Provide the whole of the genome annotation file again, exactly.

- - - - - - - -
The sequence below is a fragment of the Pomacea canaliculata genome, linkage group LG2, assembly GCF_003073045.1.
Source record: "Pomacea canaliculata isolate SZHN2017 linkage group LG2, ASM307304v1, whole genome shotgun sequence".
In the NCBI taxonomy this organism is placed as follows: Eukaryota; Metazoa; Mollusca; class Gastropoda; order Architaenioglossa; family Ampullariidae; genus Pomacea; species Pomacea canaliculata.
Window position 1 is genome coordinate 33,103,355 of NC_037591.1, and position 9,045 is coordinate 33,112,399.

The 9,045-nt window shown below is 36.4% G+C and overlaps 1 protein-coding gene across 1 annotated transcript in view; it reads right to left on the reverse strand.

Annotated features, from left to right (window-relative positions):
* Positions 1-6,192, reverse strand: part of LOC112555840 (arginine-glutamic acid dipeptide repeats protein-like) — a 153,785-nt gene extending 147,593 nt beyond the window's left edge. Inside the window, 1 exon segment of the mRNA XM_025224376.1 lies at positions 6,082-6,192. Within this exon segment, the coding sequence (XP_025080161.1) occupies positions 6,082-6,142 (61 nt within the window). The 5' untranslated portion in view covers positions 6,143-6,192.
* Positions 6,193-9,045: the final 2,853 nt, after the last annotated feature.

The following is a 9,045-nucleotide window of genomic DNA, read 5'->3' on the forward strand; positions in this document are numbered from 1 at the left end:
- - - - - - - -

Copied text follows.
The sequence below is a fragment of the Pomacea canaliculata genome, linkage group LG2, assembly GCF_003073045.1.
Source record: "Pomacea canaliculata isolate SZHN2017 linkage group LG2, ASM307304v1, whole genome shotgun sequence".
In the NCBI taxonomy this organism is placed as follows: Eukaryota; Metazoa; Mollusca; class Gastropoda; order Architaenioglossa; family Ampullariidae; genus Pomacea; species Pomacea canaliculata.
Window position 1 is genome coordinate 33,103,355 of NC_037591.1, and position 9,045 is coordinate 33,112,399.

The 9,045-nt window shown below is 36.4% G+C and overlaps 1 protein-coding gene across 1 annotated transcript in view; it reads right to left on the reverse strand.

Annotated features, from left to right (window-relative positions):
* Positions 1-6,192, reverse strand: part of LOC112555840 (arginine-glutamic acid dipeptide repeats protein-like) — a 153,785-nt gene extending 147,593 nt beyond the window's left edge. Inside the window, 1 exon segment of the mRNA XM_025224376.1 lies at positions 6,082-6,192. Within this exon segment, the coding sequence (XP_025080161.1) occupies positions 6,082-6,142 (61 nt within the window). The 5' untranslated portion in view covers positions 6,143-6,192.
* Positions 6,193-9,045: the final 2,853 nt, after the last annotated feature.

The following is a 9,045-nucleotide window of genomic DNA, read 5'->3' on the forward strand; positions in this document are numbered from 1 at the left end: